For far too long, the world has seen Western democracies as the epitome of libertarian utopia. The growth and prosperity witnessed after WWII was attributed to the superiority of free markets. Political stability too, was quietly attributed to either the ideological under-pinnings of Western democracies or free-market capitalism and we supposedly lived in a “post-racial” world. This feel-good narrative was constantly sold by Western governments to their local populace and the world alike, but over the last few years, we have gotten several reality checks, and now: President Trump.
As Thomas Piketty argues in Capital in the Twenty-First Century, the economic growth witnessed in Western countries in the decades following WWII was over-attributed to form of governance rather than the simple fact that economic growth was catching up after the wide scale global destruction in the first half of the twentieth century. In reality, deregulation, which resulted from the exaggerated attribution mentioned above, increased income inequality. Combined with a slow-down in growth after the catch-up period, the opening up of huge economies such as Russia, China and India, and the inclusion of women and African-Americans in the economy created hitherto unknown competition for the white men. This is the primary force driving the rise of white supremacy and nationalism in many Western democracies, and may have something to do what Daniel Kahneman calls neural loss aversion: the rewarding circuitry of the mind shows stronger activity in response to possible losses over gains. What applies to the individual mind may also apply to groups of privilege such as men, particularly white men. It may also apply to how we are responding to climate change; used to the privilege of abusing the planet and not having to worry about it, we are reluctant to lose much even when trying to secure the future of the human species.
Yet, instead of protecting populations from such biases and countering them effectively, Western governments in the last few decades have presented an imaginary utopia to their populations. Smoke and mirrors: a war against terrorism (screw Muslim countries), a war against drugs and crime (screw Black people), uncomfortable alliances with totalitarian regimes.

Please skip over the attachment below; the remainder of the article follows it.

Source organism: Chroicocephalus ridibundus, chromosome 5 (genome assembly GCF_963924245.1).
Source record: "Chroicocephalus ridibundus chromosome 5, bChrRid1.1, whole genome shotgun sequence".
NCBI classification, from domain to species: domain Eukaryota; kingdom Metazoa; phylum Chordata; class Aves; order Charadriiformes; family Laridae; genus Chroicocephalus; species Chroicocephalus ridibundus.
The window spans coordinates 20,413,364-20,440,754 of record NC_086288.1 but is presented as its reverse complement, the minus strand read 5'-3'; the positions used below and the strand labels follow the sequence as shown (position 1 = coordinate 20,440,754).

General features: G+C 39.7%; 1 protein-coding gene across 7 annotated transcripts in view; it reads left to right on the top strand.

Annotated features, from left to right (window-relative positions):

White people, especially male and particularly without college degrees, the demographic that took Trump to victory, have not been told that the cushion of sexism, racism, and bigotry that gave them disproportionate economic prosperity for centuries is no longer there so they inevitably need to work harder to compete. A large number may have to suffer poverty as well, like the rest of the world’s population.
The problem is that the democratisation of media through the internet has ironically made it difficult for the most democratic nations to go on with the smoke and mirrors of propaganda that allowed them to beat about the Bush. As the almost prophetic title of a book by Christopher Hitchens about Bill Clinton goes, there is just No One Left To Lie To.
So the greatest myth to be ultimately debunked yesterday was that economic growth and prosperity result from “freedom” and “liberty”. The reality is that the relationship between prosperity and liberty is much more complex. It is just as true, if not truer, that prosperity allows liberty to flourish, or at least creates that appearance.
The cushion is gone, the sugar-coat has been licked, and the writing is on the wall: the principles that we assumed were the foundation of Western democracies, may be less foundational and more fragile, requiring regular thought and hard work to uphold. In the recent past, we have repeatedly compromised libertarian principles for populism; but those cards are now out in the open, and the rest of the world wants to follow suit. Chaotic and dangerous, but we cannot work towards the world we dream of without realizing that the human species, at least till date, are a very egotistical species.